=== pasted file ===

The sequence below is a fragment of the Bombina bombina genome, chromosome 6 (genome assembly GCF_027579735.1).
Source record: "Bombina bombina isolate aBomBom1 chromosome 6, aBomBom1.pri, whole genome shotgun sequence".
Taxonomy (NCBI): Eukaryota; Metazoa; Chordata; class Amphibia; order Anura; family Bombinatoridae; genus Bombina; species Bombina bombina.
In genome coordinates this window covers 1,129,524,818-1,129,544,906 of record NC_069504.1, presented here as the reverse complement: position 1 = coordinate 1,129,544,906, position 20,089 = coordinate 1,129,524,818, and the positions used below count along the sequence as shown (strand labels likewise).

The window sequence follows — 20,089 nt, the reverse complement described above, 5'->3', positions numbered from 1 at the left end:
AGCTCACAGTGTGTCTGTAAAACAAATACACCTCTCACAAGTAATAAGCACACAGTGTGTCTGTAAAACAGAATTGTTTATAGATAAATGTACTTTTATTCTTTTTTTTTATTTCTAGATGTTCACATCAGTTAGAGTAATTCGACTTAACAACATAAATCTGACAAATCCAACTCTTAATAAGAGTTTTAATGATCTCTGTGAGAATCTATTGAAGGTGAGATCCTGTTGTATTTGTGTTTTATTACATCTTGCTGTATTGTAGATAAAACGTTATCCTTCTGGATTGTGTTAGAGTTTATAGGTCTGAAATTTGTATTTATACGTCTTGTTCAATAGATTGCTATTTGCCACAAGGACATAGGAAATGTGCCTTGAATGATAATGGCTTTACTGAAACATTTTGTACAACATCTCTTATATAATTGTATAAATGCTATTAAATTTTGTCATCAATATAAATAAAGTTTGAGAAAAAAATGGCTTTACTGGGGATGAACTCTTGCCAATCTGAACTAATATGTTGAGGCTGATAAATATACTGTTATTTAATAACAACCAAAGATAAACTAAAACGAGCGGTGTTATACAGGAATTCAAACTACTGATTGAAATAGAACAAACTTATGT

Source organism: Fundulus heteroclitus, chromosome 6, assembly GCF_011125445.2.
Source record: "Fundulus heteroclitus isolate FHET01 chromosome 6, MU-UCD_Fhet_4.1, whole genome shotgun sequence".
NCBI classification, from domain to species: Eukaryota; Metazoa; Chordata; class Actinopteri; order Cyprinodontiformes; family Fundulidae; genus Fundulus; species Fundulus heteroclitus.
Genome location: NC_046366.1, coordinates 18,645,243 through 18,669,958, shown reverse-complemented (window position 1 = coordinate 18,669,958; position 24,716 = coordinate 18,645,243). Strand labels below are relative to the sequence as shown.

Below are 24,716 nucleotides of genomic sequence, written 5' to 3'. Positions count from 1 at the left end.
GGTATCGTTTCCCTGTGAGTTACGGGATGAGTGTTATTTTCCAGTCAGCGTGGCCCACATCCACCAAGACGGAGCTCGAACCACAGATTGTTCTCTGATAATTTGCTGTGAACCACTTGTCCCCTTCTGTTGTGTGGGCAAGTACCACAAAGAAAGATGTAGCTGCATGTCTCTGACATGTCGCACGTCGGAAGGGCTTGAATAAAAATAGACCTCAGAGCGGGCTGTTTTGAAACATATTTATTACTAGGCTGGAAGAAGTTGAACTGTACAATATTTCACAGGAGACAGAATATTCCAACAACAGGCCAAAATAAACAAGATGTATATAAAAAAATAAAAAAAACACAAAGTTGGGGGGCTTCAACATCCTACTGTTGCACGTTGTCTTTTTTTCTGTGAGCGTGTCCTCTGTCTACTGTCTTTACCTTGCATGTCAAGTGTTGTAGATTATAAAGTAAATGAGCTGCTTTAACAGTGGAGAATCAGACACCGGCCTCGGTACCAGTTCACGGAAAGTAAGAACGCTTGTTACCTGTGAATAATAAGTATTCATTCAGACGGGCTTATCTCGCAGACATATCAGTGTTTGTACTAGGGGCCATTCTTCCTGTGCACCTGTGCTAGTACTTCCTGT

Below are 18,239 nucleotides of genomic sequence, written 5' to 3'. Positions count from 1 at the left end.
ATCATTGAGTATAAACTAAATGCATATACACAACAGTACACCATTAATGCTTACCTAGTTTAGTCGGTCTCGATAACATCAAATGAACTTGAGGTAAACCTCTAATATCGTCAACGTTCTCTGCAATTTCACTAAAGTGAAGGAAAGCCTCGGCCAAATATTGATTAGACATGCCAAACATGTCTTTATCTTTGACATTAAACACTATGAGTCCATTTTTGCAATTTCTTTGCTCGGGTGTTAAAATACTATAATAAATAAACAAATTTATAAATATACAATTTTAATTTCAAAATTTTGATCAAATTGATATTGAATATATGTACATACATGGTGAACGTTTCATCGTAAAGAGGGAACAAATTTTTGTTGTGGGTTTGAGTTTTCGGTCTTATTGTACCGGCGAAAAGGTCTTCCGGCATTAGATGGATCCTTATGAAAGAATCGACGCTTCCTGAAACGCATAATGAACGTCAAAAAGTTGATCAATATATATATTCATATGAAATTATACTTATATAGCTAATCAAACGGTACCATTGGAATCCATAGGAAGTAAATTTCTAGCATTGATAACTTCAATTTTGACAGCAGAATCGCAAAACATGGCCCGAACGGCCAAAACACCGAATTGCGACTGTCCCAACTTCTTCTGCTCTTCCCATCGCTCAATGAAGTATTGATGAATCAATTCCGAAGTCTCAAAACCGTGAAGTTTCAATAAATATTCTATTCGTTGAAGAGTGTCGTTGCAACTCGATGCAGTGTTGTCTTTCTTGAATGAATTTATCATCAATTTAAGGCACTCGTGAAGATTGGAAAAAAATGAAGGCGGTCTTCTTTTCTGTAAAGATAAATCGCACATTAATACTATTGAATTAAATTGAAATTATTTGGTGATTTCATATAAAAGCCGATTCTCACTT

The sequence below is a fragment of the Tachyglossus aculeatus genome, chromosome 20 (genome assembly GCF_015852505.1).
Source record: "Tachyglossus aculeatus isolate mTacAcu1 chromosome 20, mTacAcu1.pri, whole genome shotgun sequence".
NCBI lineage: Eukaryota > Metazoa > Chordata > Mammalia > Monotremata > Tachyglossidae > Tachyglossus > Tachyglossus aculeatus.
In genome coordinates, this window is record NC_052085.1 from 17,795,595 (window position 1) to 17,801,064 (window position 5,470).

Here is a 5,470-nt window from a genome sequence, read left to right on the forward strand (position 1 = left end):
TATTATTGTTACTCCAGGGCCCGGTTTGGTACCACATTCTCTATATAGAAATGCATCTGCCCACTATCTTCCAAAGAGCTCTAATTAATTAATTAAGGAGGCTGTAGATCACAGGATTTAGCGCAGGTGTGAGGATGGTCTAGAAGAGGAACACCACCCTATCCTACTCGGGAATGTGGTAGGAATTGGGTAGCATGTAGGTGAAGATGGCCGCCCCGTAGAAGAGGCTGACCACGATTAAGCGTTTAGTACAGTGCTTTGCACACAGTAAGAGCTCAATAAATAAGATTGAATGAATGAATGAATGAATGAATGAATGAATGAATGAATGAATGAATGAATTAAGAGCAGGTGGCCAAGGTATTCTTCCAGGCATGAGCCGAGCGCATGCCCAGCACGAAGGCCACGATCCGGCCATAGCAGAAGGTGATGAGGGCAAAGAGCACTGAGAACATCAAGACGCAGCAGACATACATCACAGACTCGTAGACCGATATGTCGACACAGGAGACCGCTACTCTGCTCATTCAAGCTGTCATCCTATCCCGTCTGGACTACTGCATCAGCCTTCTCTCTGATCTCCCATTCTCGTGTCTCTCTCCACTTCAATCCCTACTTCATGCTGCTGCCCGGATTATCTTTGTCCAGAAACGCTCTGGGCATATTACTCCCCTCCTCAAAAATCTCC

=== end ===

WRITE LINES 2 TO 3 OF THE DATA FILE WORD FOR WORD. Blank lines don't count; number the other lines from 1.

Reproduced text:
Source record: "Bombina bombina isolate aBomBom1 chromosome 6, aBomBom1.pri, whole genome shotgun sequence".
Taxonomy (NCBI): Eukaryota; Metazoa; Chordata; class Amphibia; order Anura; family Bombinatoridae; genus Bombina; species Bombina bombina.